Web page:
He has done so much and known so many people that he comes across as a real-life version of the Most Interesting Man in the World from the Dos Equis ads. But as he told The Times in this edited conversation, he still gets a thrill out of performing live, even — or especially? — while wearing nothing but gold lame shorts.
You must like doing this show, because you’re back for a second time.
You can’t buy what I’m doing. I’m working with hugely talented people, like Anderson Davis [adapter and director of “Love Actually Live”]. I’m sort of channeling Iggy Pop and Jayne Mansfield at the same time. And here’s a little bullet point that just came to me as I was driving over: This isn’t a jukebox musical, this is a jack-in-the-box musical, and I’m the court jester that pops out.
How did you get involved the first time?
My manager suggested it. It went to the casting office in New York, and apparently like an hour later, “Oh my God, ‘Scarlet Pimpernel’ was the first Broadway show I ever saw.” I’m the guy you don’t think of, but I always come in and do the best I got. The end of this show, it’s 1977 again and I’m at Madison Square Garden. I know how to take the roof off a place.
Had you seen the movie when you signed on?
Yeah, but I’ll tell you this. I was in Edinburgh, Scotland, when I got the script. I’m having the best cup of coffee. I’m looking at the script: “Billy Mack enters the house and then goes center stage, dot dot dot, naked.” I literally spit my coffee. I ask my wife, “Did you see that? Naked?” She’s just nonplussed, like, “Oh, yeah.” She goes, “It’s in the movie.” I go, “I must have been getting a glass of wine when that happened.” And she got me the gold shorts that I wear, off of Amazon. Because some of the other ideas were a little too Jayne Mansfield.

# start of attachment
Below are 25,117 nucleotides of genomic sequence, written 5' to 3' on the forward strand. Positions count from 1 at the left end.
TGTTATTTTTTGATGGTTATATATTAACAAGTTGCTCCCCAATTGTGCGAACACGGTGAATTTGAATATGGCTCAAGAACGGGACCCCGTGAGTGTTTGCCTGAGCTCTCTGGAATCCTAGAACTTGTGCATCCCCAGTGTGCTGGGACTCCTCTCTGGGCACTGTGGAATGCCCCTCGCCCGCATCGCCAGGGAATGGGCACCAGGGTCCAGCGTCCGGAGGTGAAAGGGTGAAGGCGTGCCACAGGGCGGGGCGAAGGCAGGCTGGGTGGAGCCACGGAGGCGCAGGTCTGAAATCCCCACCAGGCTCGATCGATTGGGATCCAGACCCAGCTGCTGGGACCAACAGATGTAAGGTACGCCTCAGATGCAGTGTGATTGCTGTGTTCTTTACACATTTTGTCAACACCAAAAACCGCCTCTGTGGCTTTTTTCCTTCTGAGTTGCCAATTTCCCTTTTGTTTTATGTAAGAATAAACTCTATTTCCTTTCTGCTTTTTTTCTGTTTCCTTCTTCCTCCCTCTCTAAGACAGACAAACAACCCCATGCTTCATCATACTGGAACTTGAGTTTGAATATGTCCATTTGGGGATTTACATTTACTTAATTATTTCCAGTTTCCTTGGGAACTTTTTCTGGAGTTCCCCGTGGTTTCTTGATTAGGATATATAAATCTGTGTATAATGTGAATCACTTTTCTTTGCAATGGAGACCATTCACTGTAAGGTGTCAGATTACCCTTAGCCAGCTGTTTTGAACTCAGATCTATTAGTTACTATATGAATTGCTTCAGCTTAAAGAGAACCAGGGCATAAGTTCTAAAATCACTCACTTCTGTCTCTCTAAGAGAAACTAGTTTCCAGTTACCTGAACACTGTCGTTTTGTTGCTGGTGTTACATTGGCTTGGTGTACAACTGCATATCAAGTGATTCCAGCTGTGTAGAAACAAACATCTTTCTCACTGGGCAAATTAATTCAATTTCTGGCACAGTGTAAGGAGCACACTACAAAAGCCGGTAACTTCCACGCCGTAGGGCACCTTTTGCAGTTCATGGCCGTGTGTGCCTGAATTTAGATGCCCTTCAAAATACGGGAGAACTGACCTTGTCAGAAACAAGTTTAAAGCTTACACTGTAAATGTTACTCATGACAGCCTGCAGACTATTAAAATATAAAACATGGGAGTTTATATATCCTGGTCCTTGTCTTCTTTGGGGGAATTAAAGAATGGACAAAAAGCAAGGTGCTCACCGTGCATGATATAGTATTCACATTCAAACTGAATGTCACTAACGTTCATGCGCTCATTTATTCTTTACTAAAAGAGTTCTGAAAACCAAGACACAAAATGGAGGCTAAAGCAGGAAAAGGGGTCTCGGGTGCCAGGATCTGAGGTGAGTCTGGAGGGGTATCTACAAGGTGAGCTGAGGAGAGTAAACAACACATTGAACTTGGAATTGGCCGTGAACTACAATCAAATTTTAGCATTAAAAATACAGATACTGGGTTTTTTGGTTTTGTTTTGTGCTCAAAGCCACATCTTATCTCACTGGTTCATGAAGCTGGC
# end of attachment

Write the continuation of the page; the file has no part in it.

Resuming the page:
What were some of the other ideas?
To wear a Santa hat upside down on the thing. No. It’s a conical hat. No, OK? And what’s gonna hold that hat? … But then they created this Liberace cape that was just, like, I mean! And when they were altering it, I said, “Don’t touch it! I want to drag. Like a train. Liberace doesn’t put a hem on it.”
Do you think the show will be back next year?
Why wouldn’t it? It’s so new and different, you have to see it to really see it. On paper, you can see theaters going, “Hmm.” Paul Crewes [artistic director of the Wallis], that he invested in this thing? That’s how you get a hit. They gave me some stats, like 12,000 people came. And we’re in Beverly Hills. People only jump up to get their parking validation done. To see these people who are going to get their Bentley, like “Yeaahhh!” That’s healthy! It’s good, and it’s what we need.